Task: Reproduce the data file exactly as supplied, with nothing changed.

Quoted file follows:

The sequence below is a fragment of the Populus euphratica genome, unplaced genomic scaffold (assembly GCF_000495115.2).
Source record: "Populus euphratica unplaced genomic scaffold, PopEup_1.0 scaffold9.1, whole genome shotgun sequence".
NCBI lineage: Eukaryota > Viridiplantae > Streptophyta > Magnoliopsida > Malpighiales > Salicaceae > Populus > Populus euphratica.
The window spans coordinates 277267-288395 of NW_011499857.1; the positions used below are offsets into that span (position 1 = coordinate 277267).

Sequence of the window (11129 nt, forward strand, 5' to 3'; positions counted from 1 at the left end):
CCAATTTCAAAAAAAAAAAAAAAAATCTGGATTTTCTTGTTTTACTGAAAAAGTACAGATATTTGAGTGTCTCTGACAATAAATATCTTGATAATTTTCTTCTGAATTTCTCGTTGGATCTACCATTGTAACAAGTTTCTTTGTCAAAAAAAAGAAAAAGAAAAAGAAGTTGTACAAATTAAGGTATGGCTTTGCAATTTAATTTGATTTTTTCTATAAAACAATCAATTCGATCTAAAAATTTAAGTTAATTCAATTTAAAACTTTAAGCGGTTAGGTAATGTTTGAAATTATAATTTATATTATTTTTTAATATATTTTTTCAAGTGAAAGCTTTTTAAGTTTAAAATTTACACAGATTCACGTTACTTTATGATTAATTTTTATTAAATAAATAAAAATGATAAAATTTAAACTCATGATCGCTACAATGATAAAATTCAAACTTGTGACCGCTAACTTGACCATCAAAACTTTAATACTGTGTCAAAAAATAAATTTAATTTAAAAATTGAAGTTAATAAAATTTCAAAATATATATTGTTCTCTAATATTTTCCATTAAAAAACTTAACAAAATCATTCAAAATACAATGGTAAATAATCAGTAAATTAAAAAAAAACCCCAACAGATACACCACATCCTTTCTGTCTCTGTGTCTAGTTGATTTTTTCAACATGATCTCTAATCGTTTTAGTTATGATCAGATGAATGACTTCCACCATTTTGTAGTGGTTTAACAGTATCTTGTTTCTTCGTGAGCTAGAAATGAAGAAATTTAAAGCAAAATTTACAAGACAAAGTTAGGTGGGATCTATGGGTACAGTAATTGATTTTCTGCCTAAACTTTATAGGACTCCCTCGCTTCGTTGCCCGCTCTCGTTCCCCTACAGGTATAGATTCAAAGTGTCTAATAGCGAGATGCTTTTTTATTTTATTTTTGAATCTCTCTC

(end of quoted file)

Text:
The sequence below is a fragment of the Populus euphratica genome, unplaced genomic scaffold (assembly GCF_000495115.2).
Source record: "Populus euphratica unplaced genomic scaffold, PopEup_1.0 scaffold9.1, whole genome shotgun sequence".
NCBI lineage: Eukaryota > Viridiplantae > Streptophyta > Magnoliopsida > Malpighiales > Salicaceae > Populus > Populus euphratica.
The window spans coordinates 277267-288395 of NW_011499857.1; the positions used below are offsets into that span (position 1 = coordinate 277267).

Sequence of the window (11129 nt, forward strand, 5' to 3'; positions counted from 1 at the left end):
CCAATTTCAAAAAAAAAAAAAAAAATCTGGATTTTCTTGTTTTACTGAAAAAGTACAGATATTTGAGTGTCTCTGACAATAAATATCTTGATAATTTTCTTCTGAATTTCTCGTTGGATCTACCATTGTAACAAGTTTCTTTGTCAAAAAAAAGAAAAAGAAAAAGAAGTTGTACAAATTAAGGTATGGCTTTGCAATTTAATTTGATTTTTTCTATAAAACAATCAATTCGATCTAAAAATTTAAGTTAATTCAATTTAAAACTTTAAGCGGTTAGGTAATGTTTGAAATTATAATTTATATTATTTTTTAATATATTTTTTCAAGTGAAAGCTTTTTAAGTTTAAAATTTACACAGATTCACGTTACTTTATGATTAATTTTTATTAAATAAATAAAAATGATAAAATTTAAACTCATGATCGCTACAATGATAAAATTCAAACTTGTGACCGCTAACTTGACCATCAAAACTTTAATACTGTGTCAAAAAATAAATTTAATTTAAAAATTGAAGTTAATAAAATTTCAAAATATATATTGTTCTCTAATATTTTCCATTAAAAAACTTAACAAAATCATTCAAAATACAATGGTAAATAATCAGTAAATTAAAAAAAAACCCCAACAGATACACCACATCCTTTCTGTCTCTGTGTCTAGTTGATTTTTTCAACATGATCTCTAATCGTTTTAGTTATGATCAGATGAATGACTTCCACCATTTTGTAGTGGTTTAACAGTATCTTGTTTCTTCGTGAGCTAGAAATGAAGAAATTTAAAGCAAAATTTACAAGACAAAGTTAGGTGGGATCTATGGGTACAGTAATTGATTTTCTGCCTAAACTTTATAGGACTCCCTCGCTTCGTTGCCCGCTCTCGTTCCCCTACAGGTATAGATTCAAAGTGTCTAATAGCGAGATGCTTTTTTATTTTATTTTTGAATCTCTCTC